So, I was given the challenge from fellow blogger, Martha, to write about my life. My suburban, drag my kids to school, do homework with them, drag them to sporting activities, add a cultural event or two in there, clean the house (ok sort of) make dinner, take a couple of classes, sit on a couple of committees, go to church, volunteer in the nursery, go to birthday parties, make small talk with other parents....life. And I wondered oh my gosh, who has time to be remarkable? Here's what she sent:
"My students were middle-class kids who were ashamed of their background. They felt like unless they grew up in poverty, they had nothing to write about...I felt sorry for these kids, that they thought their whole past was absolutely worthless because it was less than remarkable."-David Sedaris, from an interview in January Magazine
Admit it. You've said, "I have nothing to blog about. My life is boring." Haven't you. Haven't you?
Your challenge is to write about it anyway.Write about your less than remarkable life. Write about your routines, your habits, your schedule. Find the unremarkable things about your life and CELEBRATE them.
Go - be remarkable!"
So I go back to my childhood, which was not one like I have now, nor was it as bad as some of the kids who grew up in poverty. We lived in a nice home, with furniture a bit shabby, we got one or two of the cool clothes (izod, levi) but mostly had Target clothes (Wallmart wasn't around then), but my parents were divorced, I lived with my dad (who made questionable life style choices) and I felt different and all I craved was a middle class suburban lifestyle. But looking back (and it's so much easier to look back then having lived it, too bad teenagers don't have more insight I would have been much happier) I am happy for the experiences my family gave to me and I know that I was loved....Auntie Mame style (if you haven't seen the movie, it's a lot of fun, and definitely the Roselyn Russell one, not so much the Lucille Ball remake one).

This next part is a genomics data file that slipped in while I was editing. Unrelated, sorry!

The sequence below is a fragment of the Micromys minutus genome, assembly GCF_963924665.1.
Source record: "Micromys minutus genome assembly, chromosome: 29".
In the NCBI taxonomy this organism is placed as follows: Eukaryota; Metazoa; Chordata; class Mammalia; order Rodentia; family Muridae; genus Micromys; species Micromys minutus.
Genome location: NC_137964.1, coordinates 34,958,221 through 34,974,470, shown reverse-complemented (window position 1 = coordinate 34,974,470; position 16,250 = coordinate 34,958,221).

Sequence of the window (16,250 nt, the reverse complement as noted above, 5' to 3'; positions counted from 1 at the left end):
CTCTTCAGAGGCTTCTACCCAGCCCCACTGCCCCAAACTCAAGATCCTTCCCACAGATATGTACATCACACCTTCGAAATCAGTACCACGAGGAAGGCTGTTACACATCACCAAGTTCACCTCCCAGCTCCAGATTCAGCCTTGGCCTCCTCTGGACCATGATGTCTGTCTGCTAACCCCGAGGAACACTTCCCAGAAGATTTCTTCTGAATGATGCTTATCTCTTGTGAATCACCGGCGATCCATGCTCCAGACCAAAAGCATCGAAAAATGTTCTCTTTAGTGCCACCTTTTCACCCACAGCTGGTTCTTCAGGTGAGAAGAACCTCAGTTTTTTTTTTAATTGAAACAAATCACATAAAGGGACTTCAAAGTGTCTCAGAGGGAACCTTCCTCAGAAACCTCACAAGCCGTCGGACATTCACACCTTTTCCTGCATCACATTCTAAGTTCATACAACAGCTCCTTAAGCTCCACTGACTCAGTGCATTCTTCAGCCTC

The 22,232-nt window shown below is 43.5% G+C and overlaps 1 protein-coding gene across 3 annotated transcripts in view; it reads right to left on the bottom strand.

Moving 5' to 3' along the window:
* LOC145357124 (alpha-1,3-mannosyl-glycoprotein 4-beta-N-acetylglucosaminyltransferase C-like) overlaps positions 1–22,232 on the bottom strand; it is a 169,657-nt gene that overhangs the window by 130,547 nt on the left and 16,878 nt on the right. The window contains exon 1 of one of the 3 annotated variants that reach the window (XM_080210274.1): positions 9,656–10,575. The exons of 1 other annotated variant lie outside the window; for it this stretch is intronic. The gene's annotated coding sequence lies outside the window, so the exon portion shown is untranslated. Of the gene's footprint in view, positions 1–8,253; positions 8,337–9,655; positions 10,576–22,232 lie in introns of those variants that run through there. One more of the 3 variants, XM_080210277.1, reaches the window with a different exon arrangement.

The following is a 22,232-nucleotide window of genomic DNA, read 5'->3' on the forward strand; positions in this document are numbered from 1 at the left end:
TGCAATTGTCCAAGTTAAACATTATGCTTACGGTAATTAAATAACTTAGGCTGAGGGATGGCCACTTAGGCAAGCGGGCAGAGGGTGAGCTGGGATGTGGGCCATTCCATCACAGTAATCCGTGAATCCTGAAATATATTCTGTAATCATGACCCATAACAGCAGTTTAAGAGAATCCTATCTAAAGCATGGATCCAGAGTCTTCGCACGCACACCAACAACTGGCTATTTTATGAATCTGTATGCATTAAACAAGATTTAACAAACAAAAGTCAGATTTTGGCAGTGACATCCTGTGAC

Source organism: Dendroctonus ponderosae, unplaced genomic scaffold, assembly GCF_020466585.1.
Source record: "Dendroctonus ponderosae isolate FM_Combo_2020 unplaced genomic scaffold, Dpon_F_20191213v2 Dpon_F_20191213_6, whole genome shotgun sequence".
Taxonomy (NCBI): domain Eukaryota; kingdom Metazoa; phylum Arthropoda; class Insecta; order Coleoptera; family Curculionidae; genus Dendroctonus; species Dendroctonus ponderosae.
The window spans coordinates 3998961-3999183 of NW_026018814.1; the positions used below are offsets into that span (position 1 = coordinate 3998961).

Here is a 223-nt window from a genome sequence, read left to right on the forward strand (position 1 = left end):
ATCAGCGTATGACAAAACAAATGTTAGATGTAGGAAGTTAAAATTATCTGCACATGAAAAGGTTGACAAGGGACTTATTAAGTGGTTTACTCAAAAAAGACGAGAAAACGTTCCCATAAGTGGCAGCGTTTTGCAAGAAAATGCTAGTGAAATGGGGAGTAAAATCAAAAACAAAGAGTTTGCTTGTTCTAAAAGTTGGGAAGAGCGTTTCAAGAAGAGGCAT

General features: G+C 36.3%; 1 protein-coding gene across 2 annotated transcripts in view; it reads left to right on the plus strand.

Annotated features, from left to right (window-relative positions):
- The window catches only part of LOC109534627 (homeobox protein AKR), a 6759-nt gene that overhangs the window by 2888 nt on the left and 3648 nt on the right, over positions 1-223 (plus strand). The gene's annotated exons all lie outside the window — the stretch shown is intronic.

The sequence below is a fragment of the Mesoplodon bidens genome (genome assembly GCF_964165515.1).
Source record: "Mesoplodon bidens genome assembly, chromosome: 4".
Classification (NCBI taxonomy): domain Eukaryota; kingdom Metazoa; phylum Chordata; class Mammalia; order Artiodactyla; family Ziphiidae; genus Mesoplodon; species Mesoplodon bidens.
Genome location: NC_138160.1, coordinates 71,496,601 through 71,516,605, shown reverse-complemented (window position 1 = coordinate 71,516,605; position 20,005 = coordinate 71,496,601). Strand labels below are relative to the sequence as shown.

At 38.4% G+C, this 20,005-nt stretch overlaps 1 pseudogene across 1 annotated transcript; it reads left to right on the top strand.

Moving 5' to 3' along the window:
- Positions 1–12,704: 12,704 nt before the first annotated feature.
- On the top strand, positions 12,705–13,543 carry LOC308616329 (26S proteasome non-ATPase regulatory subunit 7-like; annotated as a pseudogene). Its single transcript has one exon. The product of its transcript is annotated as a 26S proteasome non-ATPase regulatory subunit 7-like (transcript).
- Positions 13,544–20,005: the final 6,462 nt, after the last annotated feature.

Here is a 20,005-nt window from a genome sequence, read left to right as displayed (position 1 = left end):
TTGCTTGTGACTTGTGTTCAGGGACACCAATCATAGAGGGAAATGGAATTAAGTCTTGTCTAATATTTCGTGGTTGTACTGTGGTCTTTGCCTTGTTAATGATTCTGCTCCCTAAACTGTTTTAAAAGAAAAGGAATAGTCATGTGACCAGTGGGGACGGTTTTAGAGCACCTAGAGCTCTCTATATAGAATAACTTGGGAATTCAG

So what I find remarkable about my life, is that I'm giving my children what I had wanted. But have, hopefully, still imparted that Auntie Mame spirit of loving life, different cultures and a love of travel. We shall see. I can only hope that my children will look back and realize that I only did my best. And I hope that I will beable to handle the eye rolling of their disdain of their middle class existence as they join a commune, artist colony, presidency, CEO, car mechanic...Whatever.....